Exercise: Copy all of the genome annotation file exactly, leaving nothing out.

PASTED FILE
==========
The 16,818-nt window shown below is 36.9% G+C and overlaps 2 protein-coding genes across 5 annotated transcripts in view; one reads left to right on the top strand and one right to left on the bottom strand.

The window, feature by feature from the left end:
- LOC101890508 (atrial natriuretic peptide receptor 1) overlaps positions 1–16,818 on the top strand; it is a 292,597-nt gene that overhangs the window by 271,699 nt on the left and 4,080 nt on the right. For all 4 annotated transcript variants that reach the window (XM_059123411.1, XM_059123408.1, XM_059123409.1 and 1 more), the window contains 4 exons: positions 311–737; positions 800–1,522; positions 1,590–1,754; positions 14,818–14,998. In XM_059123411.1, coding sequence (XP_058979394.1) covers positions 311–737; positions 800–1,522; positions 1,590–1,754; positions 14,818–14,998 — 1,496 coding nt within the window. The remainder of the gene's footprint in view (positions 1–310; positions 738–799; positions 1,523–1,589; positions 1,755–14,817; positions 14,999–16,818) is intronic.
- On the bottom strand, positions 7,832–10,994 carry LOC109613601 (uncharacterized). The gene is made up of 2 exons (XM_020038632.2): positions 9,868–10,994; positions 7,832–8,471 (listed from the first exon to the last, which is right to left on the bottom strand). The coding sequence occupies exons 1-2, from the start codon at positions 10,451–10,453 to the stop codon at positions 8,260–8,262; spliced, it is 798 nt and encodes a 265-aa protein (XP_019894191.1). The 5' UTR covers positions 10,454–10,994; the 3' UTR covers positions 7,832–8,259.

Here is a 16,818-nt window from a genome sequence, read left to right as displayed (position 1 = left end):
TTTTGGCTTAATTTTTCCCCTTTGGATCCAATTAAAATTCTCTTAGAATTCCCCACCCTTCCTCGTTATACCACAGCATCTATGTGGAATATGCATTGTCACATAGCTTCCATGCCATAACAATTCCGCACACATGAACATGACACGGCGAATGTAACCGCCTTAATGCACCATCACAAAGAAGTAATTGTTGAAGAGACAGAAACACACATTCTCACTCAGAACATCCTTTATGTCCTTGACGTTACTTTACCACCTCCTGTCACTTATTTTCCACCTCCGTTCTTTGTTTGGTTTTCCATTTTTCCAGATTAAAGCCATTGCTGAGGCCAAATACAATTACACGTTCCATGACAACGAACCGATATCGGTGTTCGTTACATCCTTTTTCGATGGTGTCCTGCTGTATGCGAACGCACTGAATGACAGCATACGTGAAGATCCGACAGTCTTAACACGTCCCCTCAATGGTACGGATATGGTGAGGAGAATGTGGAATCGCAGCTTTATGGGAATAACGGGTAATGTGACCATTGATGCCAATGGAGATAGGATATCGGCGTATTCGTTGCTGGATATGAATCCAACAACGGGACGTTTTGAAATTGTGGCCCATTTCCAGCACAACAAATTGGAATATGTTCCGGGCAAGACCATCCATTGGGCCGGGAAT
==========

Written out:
The 16,818-nt window shown below is 36.9% G+C and overlaps 2 protein-coding genes across 5 annotated transcripts in view; one reads left to right on the top strand and one right to left on the bottom strand.

The window, feature by feature from the left end:
- LOC101890508 (atrial natriuretic peptide receptor 1) overlaps positions 1–16,818 on the top strand; it is a 292,597-nt gene that overhangs the window by 271,699 nt on the left and 4,080 nt on the right. For all 4 annotated transcript variants that reach the window (XM_059123411.1, XM_059123408.1, XM_059123409.1 and 1 more), the window contains 4 exons: positions 311–737; positions 800–1,522; positions 1,590–1,754; positions 14,818–14,998. In XM_059123411.1, coding sequence (XP_058979394.1) covers positions 311–737; positions 800–1,522; positions 1,590–1,754; positions 14,818–14,998 — 1,496 coding nt within the window. The remainder of the gene's footprint in view (positions 1–310; positions 738–799; positions 1,523–1,589; positions 1,755–14,817; positions 14,999–16,818) is intronic.
- On the bottom strand, positions 7,832–10,994 carry LOC109613601 (uncharacterized). The gene is made up of 2 exons (XM_020038632.2): positions 9,868–10,994; positions 7,832–8,471 (listed from the first exon to the last, which is right to left on the bottom strand). The coding sequence occupies exons 1-2, from the start codon at positions 10,451–10,453 to the stop codon at positions 8,260–8,262; spliced, it is 798 nt and encodes a 265-aa protein (XP_019894191.1). The 5' UTR covers positions 10,454–10,994; the 3' UTR covers positions 7,832–8,259.

Here is a 16,818-nt window from a genome sequence, read left to right as displayed (position 1 = left end):
TTTTGGCTTAATTTTTCCCCTTTGGATCCAATTAAAATTCTCTTAGAATTCCCCACCCTTCCTCGTTATACCACAGCATCTATGTGGAATATGCATTGTCACATAGCTTCCATGCCATAACAATTCCGCACACATGAACATGACACGGCGAATGTAACCGCCTTAATGCACCATCACAAAGAAGTAATTGTTGAAGAGACAGAAACACACATTCTCACTCAGAACATCCTTTATGTCCTTGACGTTACTTTACCACCTCCTGTCACTTATTTTCCACCTCCGTTCTTTGTTTGGTTTTCCATTTTTCCAGATTAAAGCCATTGCTGAGGCCAAATACAATTACACGTTCCATGACAACGAACCGATATCGGTGTTCGTTACATCCTTTTTCGATGGTGTCCTGCTGTATGCGAACGCACTGAATGACAGCATACGTGAAGATCCGACAGTCTTAACACGTCCCCTCAATGGTACGGATATGGTGAGGAGAATGTGGAATCGCAGCTTTATGGGAATAACGGGTAATGTGACCATTGATGCCAATGGAGATAGGATATCGGCGTATTCGTTGCTGGATATGAATCCAACAACGGGACGTTTTGAAATTGTGGCCCATTTCCAGCACAACAAATTGGAATATGTTCCGGGCAAGACCATCCATTGGGCCGGGAAT